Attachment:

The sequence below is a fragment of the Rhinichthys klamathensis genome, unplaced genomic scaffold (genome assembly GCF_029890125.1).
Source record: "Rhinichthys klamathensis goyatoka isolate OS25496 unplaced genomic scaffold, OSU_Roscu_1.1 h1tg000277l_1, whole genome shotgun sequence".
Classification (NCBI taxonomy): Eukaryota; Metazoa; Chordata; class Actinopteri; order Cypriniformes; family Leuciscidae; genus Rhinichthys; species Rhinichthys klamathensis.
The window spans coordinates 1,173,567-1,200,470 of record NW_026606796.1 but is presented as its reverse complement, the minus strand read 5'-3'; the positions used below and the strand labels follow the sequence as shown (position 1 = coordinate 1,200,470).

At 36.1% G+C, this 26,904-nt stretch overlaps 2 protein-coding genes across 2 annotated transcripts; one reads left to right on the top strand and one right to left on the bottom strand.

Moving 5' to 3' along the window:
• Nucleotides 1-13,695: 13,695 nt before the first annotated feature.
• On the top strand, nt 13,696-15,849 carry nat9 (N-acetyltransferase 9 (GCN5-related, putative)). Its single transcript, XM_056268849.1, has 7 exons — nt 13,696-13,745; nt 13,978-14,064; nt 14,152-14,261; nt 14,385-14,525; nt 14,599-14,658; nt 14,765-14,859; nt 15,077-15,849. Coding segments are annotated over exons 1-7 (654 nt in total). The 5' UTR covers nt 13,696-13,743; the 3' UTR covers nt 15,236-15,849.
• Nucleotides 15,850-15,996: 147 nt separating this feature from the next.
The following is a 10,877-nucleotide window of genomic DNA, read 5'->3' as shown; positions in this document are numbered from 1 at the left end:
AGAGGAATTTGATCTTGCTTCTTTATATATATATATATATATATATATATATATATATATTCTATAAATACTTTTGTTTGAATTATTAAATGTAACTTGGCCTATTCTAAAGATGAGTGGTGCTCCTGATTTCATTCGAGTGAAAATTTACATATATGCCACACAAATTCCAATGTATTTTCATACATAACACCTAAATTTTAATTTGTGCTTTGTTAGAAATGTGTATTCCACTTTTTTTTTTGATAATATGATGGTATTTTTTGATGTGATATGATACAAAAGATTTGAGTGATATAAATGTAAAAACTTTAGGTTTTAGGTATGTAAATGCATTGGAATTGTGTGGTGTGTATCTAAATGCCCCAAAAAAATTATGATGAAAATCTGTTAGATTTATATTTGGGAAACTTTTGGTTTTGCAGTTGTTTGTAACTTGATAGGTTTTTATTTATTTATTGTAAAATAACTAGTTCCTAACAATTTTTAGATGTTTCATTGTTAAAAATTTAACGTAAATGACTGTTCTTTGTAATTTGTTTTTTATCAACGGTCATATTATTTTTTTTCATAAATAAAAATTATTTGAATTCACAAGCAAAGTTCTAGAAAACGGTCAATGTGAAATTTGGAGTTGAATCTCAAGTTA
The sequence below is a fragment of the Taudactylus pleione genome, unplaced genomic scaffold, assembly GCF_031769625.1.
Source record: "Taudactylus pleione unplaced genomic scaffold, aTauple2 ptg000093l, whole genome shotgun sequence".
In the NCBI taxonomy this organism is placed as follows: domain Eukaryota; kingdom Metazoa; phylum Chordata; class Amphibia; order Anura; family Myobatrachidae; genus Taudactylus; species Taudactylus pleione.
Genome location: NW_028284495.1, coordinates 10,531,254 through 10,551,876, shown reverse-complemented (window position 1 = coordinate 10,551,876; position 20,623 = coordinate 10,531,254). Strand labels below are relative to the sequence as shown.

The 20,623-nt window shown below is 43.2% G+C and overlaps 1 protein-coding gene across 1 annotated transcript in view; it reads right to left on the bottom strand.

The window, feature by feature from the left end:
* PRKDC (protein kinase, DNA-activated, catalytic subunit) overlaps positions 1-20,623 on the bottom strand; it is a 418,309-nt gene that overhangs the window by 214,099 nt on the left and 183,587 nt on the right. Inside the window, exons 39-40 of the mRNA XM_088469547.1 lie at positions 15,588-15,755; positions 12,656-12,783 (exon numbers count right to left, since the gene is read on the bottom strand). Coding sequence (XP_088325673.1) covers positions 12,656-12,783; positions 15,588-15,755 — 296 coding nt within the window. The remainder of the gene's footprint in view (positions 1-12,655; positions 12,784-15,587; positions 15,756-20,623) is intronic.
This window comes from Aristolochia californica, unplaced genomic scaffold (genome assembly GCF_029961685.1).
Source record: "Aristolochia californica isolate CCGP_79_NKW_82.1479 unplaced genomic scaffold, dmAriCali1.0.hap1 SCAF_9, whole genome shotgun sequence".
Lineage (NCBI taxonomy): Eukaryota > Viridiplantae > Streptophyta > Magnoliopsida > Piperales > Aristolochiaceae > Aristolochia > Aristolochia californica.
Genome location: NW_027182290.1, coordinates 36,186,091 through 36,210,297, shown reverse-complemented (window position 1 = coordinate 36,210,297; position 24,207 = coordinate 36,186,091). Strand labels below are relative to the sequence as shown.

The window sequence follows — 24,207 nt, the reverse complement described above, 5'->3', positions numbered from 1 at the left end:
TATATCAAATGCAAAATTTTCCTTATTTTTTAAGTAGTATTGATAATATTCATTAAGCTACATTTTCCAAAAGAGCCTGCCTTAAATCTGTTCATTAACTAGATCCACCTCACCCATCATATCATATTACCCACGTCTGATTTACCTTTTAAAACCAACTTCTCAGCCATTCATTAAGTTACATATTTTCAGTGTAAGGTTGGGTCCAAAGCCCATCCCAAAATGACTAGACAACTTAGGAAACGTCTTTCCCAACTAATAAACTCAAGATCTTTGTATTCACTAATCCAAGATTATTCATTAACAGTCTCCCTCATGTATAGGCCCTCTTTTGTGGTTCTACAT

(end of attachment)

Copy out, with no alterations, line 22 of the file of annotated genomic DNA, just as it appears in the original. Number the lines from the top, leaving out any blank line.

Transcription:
Genome location: NW_027182290.1, coordinates 36,186,091 through 36,210,297, shown reverse-complemented (window position 1 = coordinate 36,210,297; position 24,207 = coordinate 36,186,091). Strand labels below are relative to the sequence as shown.